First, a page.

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Dynamical Topological Phase, Driven by a Fibonacci Pulse, Protects Entanglement

By Dr. Inés Urdaneta, Physicist at Resonance Science Foundation

In former works we have addressed the importance of topology in material science and quantum systems.  

The word topology refers to the contours of a surface or the shape of an object. In mathematics, topology classifies objects by the number of holes they have. A ball is a sphere with no hole, whereas a doughnut, with its one hole, is topologically different. The ball is topologically equivalent to an apple, and a doughnut to a cup, but not to a ball or a pretzel, since going from one topology to another would require a dramatic change, like ripping a hole. This topological feature or state provides a sort of stability to the system, and for this reason, the topological states discovered in some materials are robust and resist disruptions, unless they are as dramatic as the one mentioned previously.

Topological materials provide certain electronic states that persist despite a modification to their physical...

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Scaling of Quantum Computing to Macroscopic Regime is Closer!

By Inés Urdaneta, Physicist at Resonance Science Foundation

The Illinois‐Express Quantum Network (IEQNET), a collaboration that includes the DOE's Fermi National Accelerator and Argonne National laboratories, Northwestern University and Caltech, has achieved the first steps toward a functional long-distance quantum network running on telecom fiber optics. Using local fiber optics, the team of researchers successfully deployed the quantum network between two U.S. Department of Energy (DOE) laboratories, 50 kilometers apart.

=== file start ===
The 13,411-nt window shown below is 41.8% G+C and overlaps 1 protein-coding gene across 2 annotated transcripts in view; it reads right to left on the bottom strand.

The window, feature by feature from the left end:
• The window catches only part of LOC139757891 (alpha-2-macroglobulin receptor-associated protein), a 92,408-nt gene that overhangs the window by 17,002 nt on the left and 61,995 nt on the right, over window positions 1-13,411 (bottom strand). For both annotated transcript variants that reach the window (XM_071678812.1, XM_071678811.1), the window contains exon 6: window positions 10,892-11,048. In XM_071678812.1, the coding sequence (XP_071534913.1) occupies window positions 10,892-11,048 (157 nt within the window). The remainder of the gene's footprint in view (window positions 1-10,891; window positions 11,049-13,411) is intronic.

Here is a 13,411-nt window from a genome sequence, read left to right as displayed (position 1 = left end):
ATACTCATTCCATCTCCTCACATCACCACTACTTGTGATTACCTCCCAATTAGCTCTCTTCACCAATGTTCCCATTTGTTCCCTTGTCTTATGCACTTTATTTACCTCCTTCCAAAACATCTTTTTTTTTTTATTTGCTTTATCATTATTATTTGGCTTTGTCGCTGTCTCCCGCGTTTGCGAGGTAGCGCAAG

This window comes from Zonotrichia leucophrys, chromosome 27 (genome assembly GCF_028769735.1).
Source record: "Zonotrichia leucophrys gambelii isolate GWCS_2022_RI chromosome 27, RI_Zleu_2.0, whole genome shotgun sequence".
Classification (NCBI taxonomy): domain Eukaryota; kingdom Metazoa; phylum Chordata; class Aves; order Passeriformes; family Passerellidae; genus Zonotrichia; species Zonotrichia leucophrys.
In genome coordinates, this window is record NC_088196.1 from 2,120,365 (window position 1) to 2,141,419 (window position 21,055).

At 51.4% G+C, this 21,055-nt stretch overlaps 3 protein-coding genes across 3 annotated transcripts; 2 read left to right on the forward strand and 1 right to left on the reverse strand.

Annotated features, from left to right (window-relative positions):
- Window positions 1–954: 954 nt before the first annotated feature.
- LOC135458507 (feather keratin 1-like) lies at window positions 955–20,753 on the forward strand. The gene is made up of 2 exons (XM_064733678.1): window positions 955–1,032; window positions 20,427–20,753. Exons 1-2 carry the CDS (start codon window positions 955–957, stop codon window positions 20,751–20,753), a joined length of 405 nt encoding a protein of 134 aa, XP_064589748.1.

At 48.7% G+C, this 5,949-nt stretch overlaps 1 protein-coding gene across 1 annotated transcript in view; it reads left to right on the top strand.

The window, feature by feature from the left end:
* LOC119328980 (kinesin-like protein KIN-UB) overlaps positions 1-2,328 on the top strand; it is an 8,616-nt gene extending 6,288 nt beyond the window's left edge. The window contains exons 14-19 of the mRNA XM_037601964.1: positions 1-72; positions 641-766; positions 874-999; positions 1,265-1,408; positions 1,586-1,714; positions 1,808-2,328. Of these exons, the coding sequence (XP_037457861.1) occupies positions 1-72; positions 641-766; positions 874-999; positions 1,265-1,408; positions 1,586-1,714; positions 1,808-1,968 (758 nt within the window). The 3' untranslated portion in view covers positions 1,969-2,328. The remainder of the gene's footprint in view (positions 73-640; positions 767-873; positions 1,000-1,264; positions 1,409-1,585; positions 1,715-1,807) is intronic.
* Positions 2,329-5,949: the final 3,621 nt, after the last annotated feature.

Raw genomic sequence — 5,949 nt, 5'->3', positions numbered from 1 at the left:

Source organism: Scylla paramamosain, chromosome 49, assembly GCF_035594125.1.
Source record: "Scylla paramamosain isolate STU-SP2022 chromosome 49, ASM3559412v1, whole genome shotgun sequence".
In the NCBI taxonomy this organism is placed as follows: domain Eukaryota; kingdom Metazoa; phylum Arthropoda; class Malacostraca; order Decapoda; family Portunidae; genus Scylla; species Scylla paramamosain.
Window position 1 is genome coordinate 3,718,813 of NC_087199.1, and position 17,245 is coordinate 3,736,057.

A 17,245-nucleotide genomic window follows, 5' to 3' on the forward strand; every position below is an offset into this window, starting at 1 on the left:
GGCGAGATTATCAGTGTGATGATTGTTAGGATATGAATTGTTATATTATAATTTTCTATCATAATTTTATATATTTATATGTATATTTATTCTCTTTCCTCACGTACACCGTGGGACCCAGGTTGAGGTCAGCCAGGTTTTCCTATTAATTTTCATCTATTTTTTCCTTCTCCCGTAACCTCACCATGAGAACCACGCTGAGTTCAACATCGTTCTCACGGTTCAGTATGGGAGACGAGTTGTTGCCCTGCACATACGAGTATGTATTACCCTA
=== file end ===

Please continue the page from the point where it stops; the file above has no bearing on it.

In this system, information is encoded through quantum entangled photons, and the challenge remains in being able to transfer this information across distances and scales without losing coherence, feature that guarantees that there has been no loss of information. Preserving information is key to any informatic system; all our digital activities require that the information transfer is securely transferred.

A way of measuring the degree of information...

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Quantum Simulator Reveals New State of Matter Possible with Topological Spin Liquids

By Resonance Science Foundation biophysicist William Brown

Quantum spin liquids are exotic phases of matter that offer potential applications in robust quantum information processing with topological qubits. Quantum spin liquids are a phase of matter that feature long-range quantum entanglement involving the magnetic dipoles, or spin, of electrons. Unlike in conventional magnets where the magnetic dipoles of electrons all align and freeze into place, electrons in this new exotic phase are constantly changing and fluctuating like a liquid— leading to one of the most entangled states of matter ever conceived. 

Until recent investigations it was unknown if such a highly quantum correlated magnetic state could be realized in an actual physical system. Now, using a 219-atom programmable quantum simulator a team of Harvard researchers have shown that quantum matter and protected quantum information processing are possible with topological spin liquids. Their findings...

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